Former Premier League striker Andy Johnson has revealed how he’s revelling in a new career after retiring from football.
Johnson, 42, retired in 2015 following a career that saw him capped eight times by England and play for Birmingham City, Crystal Palace, Everton, Fulham and QPR. Johnson netted 21 Premier League goals for Palace during the 2004/05 season, but his career never took off after being blighted by injuries.
That didn’t stop AJ from becoming a fan favourite wherever he played though, with him endearing himself to Everton fans after netting a double in the 3-0 win against Liverpool back in 2006. And Johnson revealed how his relationships with his former clubs have helped him with his new career after football.
READ MORE: 'I was out with future Man Utd star until 6am – he was supposed to meet Barcelona at 9am'
READ MORE: Premier League refs' manager Jon Moss has £5-entry fantasy football league shut down
Speaking exclusively to Ladbrokes Fanzone, Johnson said: “I tried to be quite smart with my money and investments while I was a footballer. I have always been heavily involved with property investment. I work in property, I am now a part of a Business advisory practise (Band Advisory Group) which specialises in sports, media, creative agencies, & entertainment.
“I'm really enjoying it; I love what I do. Like I've said before, when you hang up your boots, you either stay in football and want to be involved in some way, as a coach, a scout, a pundit or whatever, or you want to completely cut ties. I just felt that in the last few years I got really frustrated with the game. I wouldn't say I fell out of love with it, it was more through injuries, and understanding what I could and couldn't do… it was just a frustrating time for me.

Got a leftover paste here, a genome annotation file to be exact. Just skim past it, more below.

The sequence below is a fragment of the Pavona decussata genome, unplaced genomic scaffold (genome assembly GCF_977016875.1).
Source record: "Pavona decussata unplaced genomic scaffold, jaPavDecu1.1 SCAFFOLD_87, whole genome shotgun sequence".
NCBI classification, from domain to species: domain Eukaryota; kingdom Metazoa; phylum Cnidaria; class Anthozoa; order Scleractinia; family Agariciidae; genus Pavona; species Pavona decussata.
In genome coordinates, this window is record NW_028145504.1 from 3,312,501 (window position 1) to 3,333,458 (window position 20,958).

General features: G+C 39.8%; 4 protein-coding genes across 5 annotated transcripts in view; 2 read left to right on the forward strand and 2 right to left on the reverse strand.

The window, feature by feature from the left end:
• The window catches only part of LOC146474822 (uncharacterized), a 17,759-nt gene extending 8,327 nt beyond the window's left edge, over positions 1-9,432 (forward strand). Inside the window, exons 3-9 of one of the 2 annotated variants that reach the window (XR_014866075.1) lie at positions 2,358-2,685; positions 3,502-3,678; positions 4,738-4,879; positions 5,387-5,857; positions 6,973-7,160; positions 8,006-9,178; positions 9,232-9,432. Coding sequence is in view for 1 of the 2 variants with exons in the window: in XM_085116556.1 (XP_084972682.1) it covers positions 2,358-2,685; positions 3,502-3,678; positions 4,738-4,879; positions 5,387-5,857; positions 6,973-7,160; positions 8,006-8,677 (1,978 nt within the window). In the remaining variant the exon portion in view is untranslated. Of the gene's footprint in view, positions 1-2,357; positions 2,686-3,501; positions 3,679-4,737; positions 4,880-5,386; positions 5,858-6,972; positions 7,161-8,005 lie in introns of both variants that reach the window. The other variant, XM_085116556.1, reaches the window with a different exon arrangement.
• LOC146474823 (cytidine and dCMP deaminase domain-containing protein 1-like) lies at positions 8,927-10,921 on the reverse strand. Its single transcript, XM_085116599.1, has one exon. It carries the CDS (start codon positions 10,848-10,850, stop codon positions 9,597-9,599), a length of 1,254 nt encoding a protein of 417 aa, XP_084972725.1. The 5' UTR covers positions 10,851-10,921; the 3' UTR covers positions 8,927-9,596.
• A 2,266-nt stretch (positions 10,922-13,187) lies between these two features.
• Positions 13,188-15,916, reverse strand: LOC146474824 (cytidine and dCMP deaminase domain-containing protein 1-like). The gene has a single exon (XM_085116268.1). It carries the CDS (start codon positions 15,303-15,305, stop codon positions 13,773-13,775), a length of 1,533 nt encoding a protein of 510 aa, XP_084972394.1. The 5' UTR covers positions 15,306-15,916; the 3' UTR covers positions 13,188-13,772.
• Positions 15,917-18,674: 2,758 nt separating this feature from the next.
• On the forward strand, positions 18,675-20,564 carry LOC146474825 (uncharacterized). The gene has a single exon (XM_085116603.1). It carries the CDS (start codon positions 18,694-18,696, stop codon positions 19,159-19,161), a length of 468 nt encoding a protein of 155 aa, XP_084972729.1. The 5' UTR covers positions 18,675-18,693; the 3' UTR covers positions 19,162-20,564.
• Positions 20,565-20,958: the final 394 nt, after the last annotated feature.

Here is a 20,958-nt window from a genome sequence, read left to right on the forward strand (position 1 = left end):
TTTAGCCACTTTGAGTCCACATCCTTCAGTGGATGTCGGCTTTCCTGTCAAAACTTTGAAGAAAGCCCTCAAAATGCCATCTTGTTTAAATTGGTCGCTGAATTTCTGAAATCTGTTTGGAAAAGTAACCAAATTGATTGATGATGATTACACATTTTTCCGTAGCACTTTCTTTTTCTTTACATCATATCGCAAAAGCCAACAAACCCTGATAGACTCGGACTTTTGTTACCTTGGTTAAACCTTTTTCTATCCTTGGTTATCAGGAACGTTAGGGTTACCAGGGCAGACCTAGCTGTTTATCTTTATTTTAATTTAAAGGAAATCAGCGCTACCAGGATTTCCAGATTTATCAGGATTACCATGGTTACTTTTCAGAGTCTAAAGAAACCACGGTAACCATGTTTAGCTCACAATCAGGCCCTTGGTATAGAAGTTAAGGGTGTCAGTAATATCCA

What's your favourite Andy Johnson moment? Let us know in the comments section.
“There's still huge room for education within the game. Dealing with that transition out of the game, for professional athletes, is really difficult. I was quite set up for my post-playing career, but it was still hard for me to come to terms with. When you play football for 22 years and dedicate your life to that and nothing else… it's hard to just wake up one day and turn that tap off. One, emotionally, two, physically, and three, financially.
“We work with young lads, players from all leagues and sports, to help them prepare for that transition out of the game as well as athletes already with business and investments interests. And make sure that they're in the best position possible position, a lot of people from my generation found it really tough.
“I still have links in the game; I'm an active ambassador at Crystal Palace and a patron to their foundation, so I do a few bits for their charity, like the odd marathon walk we've got coming up in a couple of months, which I'm dreading, by the way!
“So I'm still down at Palace quite a bit, I've been to a few Fulham games recently, and I'm going up to see the guys at Everton in the next couple of weeks, and then potentially back at Birmingham to do a few bits with them. So I'm still quite active with a lot of the teams I played for; I never left anywhere on bad terms. I always gave 110% and built some really special relationships with people at all of those clubs – relationships that will last a lifetime, so I'm really fortunate in that sense.”
Source: Read Full Article